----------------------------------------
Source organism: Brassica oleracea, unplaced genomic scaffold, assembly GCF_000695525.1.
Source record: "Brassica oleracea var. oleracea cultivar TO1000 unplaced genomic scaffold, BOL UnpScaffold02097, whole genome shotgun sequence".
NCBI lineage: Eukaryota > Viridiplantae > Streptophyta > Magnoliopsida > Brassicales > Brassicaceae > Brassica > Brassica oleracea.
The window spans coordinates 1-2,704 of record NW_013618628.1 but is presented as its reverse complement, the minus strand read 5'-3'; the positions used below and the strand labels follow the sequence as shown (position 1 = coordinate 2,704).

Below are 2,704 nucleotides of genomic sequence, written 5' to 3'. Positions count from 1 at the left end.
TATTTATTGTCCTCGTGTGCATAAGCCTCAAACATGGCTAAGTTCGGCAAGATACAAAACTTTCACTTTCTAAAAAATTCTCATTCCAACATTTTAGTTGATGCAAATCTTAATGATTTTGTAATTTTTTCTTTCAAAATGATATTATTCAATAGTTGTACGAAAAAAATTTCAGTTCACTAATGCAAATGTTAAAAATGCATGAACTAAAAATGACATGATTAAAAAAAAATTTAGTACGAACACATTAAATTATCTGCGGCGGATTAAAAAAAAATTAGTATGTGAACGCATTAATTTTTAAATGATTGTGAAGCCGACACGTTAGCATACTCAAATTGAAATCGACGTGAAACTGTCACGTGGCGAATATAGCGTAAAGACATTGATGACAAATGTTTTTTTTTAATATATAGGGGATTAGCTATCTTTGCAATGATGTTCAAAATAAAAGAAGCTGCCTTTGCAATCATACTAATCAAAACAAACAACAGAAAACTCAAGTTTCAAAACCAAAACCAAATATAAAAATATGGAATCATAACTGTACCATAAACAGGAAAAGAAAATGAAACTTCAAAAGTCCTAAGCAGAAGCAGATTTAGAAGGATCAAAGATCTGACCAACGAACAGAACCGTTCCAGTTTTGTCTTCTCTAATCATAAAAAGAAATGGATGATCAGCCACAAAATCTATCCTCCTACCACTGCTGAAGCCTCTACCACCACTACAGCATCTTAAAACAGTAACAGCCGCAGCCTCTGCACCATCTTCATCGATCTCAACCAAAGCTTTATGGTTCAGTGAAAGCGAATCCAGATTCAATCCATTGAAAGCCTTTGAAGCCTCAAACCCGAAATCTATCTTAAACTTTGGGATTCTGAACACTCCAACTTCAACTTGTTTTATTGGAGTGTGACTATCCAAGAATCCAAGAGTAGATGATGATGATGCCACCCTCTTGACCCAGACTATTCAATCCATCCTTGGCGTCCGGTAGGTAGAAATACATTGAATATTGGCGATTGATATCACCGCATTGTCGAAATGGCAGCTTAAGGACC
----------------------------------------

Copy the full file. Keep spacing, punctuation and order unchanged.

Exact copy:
Source organism: Brassica oleracea, unplaced genomic scaffold, assembly GCF_000695525.1.
Source record: "Brassica oleracea var. oleracea cultivar TO1000 unplaced genomic scaffold, BOL UnpScaffold02097, whole genome shotgun sequence".
NCBI lineage: Eukaryota > Viridiplantae > Streptophyta > Magnoliopsida > Brassicales > Brassicaceae > Brassica > Brassica oleracea.
The window spans coordinates 1-2,704 of record NW_013618628.1 but is presented as its reverse complement, the minus strand read 5'-3'; the positions used below and the strand labels follow the sequence as shown (position 1 = coordinate 2,704).

Below are 2,704 nucleotides of genomic sequence, written 5' to 3'. Positions count from 1 at the left end.
TATTTATTGTCCTCGTGTGCATAAGCCTCAAACATGGCTAAGTTCGGCAAGATACAAAACTTTCACTTTCTAAAAAATTCTCATTCCAACATTTTAGTTGATGCAAATCTTAATGATTTTGTAATTTTTTCTTTCAAAATGATATTATTCAATAGTTGTACGAAAAAAATTTCAGTTCACTAATGCAAATGTTAAAAATGCATGAACTAAAAATGACATGATTAAAAAAAAATTTAGTACGAACACATTAAATTATCTGCGGCGGATTAAAAAAAAATTAGTATGTGAACGCATTAATTTTTAAATGATTGTGAAGCCGACACGTTAGCATACTCAAATTGAAATCGACGTGAAACTGTCACGTGGCGAATATAGCGTAAAGACATTGATGACAAATGTTTTTTTTTAATATATAGGGGATTAGCTATCTTTGCAATGATGTTCAAAATAAAAGAAGCTGCCTTTGCAATCATACTAATCAAAACAAACAACAGAAAACTCAAGTTTCAAAACCAAAACCAAATATAAAAATATGGAATCATAACTGTACCATAAACAGGAAAAGAAAATGAAACTTCAAAAGTCCTAAGCAGAAGCAGATTTAGAAGGATCAAAGATCTGACCAACGAACAGAACCGTTCCAGTTTTGTCTTCTCTAATCATAAAAAGAAATGGATGATCAGCCACAAAATCTATCCTCCTACCACTGCTGAAGCCTCTACCACCACTACAGCATCTTAAAACAGTAACAGCCGCAGCCTCTGCACCATCTTCATCGATCTCAACCAAAGCTTTATGGTTCAGTGAAAGCGAATCCAGATTCAATCCATTGAAAGCCTTTGAAGCCTCAAACCCGAAATCTATCTTAAACTTTGGGATTCTGAACACTCCAACTTCAACTTGTTTTATTGGAGTGTGACTATCCAAGAATCCAAGAGTAGATGATGATGATGCCACCCTCTTGACCCAGACTATTCAATCCATCCTTGGCGTCCGGTAGGTAGAAATACATTGAATATTGGCGATTGATATCACCGCATTGTCGAAATGGCAGCTTAAGGACC